Engaging with religious leaders can help address women's inequality: An ongoing conversation
UN agencies must begin to see religion as the solution instead of the problem as they promote gender equality.
One framework for that could be the UN Charter, which calls for non-discrimination on gender and religion.
And even in cultures where patriarchal religious traditions foster discrimination against women, religious belief still has the power to unlock human potential and, even, to empower women.
These were among the ideas expressed during a conversation among diplomats, UN officials, and civil society representatives at the offices of the Baha’i International Community (BIC) on 13 January 2015.
Sponsored by the BIC, UN Women, the United Nations Population Fund (UNFPA), and World YWCA, the event was part of a series on the “intersection of gender equality and religion” across the life cycle of the human being. The January gathering focused on how religious messages impact women and men in adulthood.
The conversation was opened after UNICEF partnership specialist David Ponet discussed some of the difficulties faced by his organization in promoting gender equality while working with religious groups that are patriarchal in their orientation.
The fact that the leaders of many religious organizations are male “signals inequality,” he said. Yet religious groups often “provide health and other services far better and more extensively than the state does.”
In his view, the answer is to “engage” with traditional and religious leaders to discuss and try to change cultural norms that discriminate against women.
"While religion is part of the problem, it is also part of the solution," said Mr. Ponet.
Rosa Lizarde, global coordinator of the Feminist Task Force of the Global Call to Action against Poverty, said recent studies by the UN said gender-based discrimination remains the “single-most widespread driver of inequality in the world.”
Traditional religious views play a role in this, she said, but religious messages can also play a role in reversing inequality, noting that many sacred texts – especially in ancient cultures – revere women.
At the same time, she said, the UN Charter itself might be used to lay the foundation for greater equality.
“The UN charter talks about ‘respect for human rights and for fundamental freedoms for all without distinction as to race, sex, language, or religion,’” said Ms. Lizarde.
Selamawit Adugna Bekeleo, a youth respondent from Ethiopia, said she believes that religious belief often empowers women, despite the patriarchal hierarchy of many faith groups.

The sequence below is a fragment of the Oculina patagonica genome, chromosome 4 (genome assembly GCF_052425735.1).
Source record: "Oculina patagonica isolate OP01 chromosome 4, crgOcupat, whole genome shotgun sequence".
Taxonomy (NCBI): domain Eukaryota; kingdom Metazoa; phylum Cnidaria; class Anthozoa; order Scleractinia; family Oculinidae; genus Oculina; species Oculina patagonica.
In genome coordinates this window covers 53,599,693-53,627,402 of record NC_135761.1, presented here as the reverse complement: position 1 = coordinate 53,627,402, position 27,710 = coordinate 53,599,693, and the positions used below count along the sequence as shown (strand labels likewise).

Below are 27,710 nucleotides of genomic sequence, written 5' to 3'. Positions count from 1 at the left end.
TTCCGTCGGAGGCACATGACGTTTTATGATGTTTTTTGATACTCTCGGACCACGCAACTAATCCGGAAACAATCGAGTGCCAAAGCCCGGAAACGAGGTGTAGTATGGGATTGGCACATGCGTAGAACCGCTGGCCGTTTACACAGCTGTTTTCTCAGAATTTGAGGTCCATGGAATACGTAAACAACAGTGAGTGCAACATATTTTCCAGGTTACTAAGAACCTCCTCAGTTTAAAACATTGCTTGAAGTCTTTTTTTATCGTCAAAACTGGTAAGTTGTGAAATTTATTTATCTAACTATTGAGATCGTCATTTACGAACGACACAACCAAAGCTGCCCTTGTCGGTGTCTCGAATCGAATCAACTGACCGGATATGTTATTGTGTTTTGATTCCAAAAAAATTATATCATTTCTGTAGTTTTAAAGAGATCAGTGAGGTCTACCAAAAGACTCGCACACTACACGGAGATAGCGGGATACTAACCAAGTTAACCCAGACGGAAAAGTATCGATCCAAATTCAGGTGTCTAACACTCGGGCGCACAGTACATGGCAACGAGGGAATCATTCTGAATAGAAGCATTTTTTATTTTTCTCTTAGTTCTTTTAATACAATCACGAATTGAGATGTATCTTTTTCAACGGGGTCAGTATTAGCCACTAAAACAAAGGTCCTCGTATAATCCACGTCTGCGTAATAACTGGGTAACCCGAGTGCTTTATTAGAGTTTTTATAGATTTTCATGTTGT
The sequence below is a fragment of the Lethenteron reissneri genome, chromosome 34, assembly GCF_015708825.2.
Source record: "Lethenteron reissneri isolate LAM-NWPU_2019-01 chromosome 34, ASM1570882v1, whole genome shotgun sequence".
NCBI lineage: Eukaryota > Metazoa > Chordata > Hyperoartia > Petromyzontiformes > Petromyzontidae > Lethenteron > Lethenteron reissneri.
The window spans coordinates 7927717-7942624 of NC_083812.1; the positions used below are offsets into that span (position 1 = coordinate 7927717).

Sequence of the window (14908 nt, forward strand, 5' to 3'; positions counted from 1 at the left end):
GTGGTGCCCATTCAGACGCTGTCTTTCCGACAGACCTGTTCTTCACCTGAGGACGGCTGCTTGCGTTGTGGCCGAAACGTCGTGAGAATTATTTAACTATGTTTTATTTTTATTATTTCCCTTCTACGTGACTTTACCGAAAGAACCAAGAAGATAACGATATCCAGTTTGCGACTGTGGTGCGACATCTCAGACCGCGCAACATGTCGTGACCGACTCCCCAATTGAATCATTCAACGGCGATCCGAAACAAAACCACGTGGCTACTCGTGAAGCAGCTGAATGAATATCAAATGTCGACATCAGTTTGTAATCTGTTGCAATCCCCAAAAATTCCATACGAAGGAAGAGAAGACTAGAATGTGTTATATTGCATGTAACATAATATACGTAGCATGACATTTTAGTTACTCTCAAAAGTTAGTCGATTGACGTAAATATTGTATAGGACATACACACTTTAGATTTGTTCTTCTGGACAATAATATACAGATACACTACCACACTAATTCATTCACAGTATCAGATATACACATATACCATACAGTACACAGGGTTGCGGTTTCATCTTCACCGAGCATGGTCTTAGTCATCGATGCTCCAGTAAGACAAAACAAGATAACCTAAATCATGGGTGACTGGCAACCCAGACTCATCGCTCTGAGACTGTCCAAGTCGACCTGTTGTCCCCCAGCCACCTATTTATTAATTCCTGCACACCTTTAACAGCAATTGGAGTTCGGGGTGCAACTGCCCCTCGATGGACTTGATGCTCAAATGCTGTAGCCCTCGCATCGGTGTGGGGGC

She cited the story of Leymah Gbowee, who led a women’s peace movement that helped end the Second Liberian Civil War and won the Nobel Peace Prize for her activities.
Ms. Gbowee was in an abusive relationship with her husband, who used Bible quotes to force her to stay married to him.
But, said Ms. Bekeleo, Ms. Gbowee “used her faith and her network at church to get out of that relationship, to empower herself and empower thousands of Liberian women that lead to the Liberian mass action for peace.”
Elizabeth Nash of the World YWCA (Young Women’s Christian Association) agreed that religious belief has the capacity to empower women.
“Within the Christian faith, YWCAs around the world are seen as a safe space for young women to go and question discrimination,” said Ms. Nash, saying that enables them to “become strong local leaders, strong local voices.”
The ambassador from an African country said men should be listening to the messages offered by women at meetings such as this. “You have a situation [in many countries] where women have no power, and are impacted negatively by culture.”
“Men should be listening to these messages,” he said, saying he hoped the women at the meeting were not mainly “talking to themselves.”
“If men and women are going to continue to live together, it means we must engage the men very seriously,” he said.
Nika Saeedi, a policy specialist on gender, political process, and peacebuilding at the United Nations Development Programme (UNDP) said too often UN agencies, in their internal discussions, focus only on the negative aspects of religion, such as extremism.
“But we have to have a broader understanding of the role of religion and gender equality and social relations,” she said. “I wish more UN colleagues would attend meetings like this.”
Bani Dugal, principal representative of the Baha’i International Community to the United Nations, said the goal of the meeting was to encourage a sophisticated discourse which welcomes a variety of perspectives and experiences in order to seek appropriate solutions that can help reverse negative messages that perpetuate inequality and exclusion,
“Religion plays a powerful role in everyone’s life whether one is a believer or not,” said Ms. Dugal. “We see religion as an ongoing process through which humanity becomes conscious of the spiritual dimension of human life and learns to orient its individual and collective life accordingly.
“At the core of religion is a set of spiritual principles, which together, form a common heritage of humankind. The role of religion as a shaper of culture and community has been increasingly acknowledged by the UN,” said Ms. Dugal.